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Doctor: Sobriety for David Hasselhoff Could Take Years

David Hasselhoff’s reported hospitalization for a dangerous level of alcohol in his bloodstream, if confirmed, means that he needs a long period of inpatient rehabilitation, followed by more aggressive outpatient treatment, in order to stay sober and stay alive.

According to a report, Hasselhoff apparently at home with his 17-year-old daughter Hayley and had been drinking for more than a day when she called 911, worried that he wouldn’t survive the binge. He’d been hospitalized with a high blood alcohol level back in May, as well.

Alcohol dependence is a notoriously difficult condition to overcome. Getting sober and staying sober can take daily 12-step-meetings, for years. It can take two or four or more inpatient detoxes. I have treated patients who had not stopped drinking after a 20th detox.

What I have learned is that defeating an addiction to alcohol often takes a multidisciplinary and very aggressive approach that can include:

— A period of acute detoxification in a hospital setting.

— A longer period of rehabilitation in a healing, sober environment like the Caron Center or Fernside at McLean Hospital.

— A very long period of outpatient treatment that is very structured and harnesses the willpower of the patient, his or her family and friends, his or her employer and even the power of the courts.

Too many people die of alcohol abuse and dependence because clinicians won’t go to the wall to battle the condition.

A real war means treating any co-existing psychiatric condition, like depression or attention deficit disorder.

A real war means motivating the patient to look at his character. The idea that a person chooses alcohol over his obligations to self and others means that he is unable or unwilling to do the right thing. Lots of therapists don’t want to judge the alcoholic, but judging a man who collapses repeatedly in front of his teenage daughter and makes her worry about him dying is OK by me.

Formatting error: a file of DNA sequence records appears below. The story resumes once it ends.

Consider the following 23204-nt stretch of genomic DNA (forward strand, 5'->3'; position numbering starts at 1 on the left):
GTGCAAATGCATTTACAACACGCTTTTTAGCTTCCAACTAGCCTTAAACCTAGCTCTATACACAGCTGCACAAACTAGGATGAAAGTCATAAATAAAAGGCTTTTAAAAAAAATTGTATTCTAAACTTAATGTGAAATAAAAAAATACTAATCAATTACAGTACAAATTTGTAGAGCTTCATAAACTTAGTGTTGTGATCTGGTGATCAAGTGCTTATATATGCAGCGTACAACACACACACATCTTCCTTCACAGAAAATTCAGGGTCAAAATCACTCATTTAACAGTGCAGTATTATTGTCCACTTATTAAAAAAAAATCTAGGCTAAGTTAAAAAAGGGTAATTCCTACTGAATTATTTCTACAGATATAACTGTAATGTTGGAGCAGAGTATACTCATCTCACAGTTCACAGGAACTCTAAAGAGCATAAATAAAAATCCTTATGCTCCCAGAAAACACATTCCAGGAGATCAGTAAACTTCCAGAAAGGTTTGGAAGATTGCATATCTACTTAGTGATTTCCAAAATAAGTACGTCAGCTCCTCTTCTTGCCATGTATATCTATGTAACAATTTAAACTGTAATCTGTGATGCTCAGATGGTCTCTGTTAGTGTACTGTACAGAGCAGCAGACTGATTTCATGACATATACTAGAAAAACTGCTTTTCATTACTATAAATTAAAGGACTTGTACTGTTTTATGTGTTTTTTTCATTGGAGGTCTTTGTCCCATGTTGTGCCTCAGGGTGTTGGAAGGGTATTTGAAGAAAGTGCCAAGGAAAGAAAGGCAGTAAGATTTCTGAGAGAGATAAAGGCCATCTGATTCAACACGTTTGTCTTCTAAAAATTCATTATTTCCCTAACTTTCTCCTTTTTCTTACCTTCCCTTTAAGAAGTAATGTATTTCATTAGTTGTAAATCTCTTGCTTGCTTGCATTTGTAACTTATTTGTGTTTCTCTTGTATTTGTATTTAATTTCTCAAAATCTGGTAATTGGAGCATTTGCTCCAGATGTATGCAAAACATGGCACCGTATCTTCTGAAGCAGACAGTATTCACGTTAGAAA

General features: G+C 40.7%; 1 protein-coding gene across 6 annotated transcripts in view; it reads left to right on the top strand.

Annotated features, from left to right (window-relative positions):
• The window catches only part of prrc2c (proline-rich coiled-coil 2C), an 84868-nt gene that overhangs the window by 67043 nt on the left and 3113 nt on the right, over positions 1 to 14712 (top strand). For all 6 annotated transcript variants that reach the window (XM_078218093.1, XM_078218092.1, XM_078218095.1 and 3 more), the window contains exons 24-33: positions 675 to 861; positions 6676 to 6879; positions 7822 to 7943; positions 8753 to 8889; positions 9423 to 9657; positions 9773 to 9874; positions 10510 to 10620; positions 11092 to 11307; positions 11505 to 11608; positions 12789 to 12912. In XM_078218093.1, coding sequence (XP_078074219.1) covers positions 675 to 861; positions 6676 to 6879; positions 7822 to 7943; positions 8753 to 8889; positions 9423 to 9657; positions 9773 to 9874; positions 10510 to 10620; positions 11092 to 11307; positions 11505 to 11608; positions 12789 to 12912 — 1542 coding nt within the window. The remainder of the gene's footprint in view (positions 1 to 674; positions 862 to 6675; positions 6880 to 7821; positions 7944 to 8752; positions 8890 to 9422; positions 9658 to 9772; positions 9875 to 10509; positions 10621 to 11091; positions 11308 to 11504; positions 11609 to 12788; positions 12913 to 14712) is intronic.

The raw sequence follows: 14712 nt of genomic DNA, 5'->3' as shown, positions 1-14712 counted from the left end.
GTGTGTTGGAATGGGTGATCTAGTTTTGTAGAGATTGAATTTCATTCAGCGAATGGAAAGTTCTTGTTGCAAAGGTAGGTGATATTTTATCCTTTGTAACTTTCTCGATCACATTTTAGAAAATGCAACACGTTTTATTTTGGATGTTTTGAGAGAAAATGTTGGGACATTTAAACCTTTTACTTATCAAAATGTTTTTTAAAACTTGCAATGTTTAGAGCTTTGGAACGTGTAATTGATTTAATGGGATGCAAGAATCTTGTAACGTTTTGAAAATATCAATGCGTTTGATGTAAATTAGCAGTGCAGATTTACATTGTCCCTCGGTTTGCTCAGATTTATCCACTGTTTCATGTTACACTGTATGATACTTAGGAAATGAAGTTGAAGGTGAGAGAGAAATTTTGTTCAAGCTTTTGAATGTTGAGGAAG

A real war means motivating family members to cease all co-dependent behavior. That may mean telling the alcoholic that he can’t live at home anymore (or at least for an extended period of time), because home isn’t for people who get drunk.

A real war means motivating the person’s employer to submit the alcoholic to random drug tests and to make his employment contingent on his sobriety.

A real war can mean coaching a family through going to court to become the medical guardians of the alcoholic and remove his decision-making capacity over his health affairs. That renders the alcoholic a child in the eyes of the law, allowing family members to hospitalize him for detox when it’s needed, not when the alcoholic likes the idea.

A real war can mean using Antabuse, a medicine that causes anyone who consumes alcohol to become violently ill, vomiting and experiencing terrible headaches (even risking death). Swallowing an Antabuse tablet every morning (while someone watches) will do a lot to take away the urge to drink.

David Hasselhoff seems to be a person who needs everything on the menu. I wish him and his family well. And I wish for all of them a doctor willing to go to the wall and wage war on his illness.

Dr. Keith Ablow is a psychiatrist and member of the Fox News Medical A-Team. Dr. Ablow can be reached at info@keithablow.com.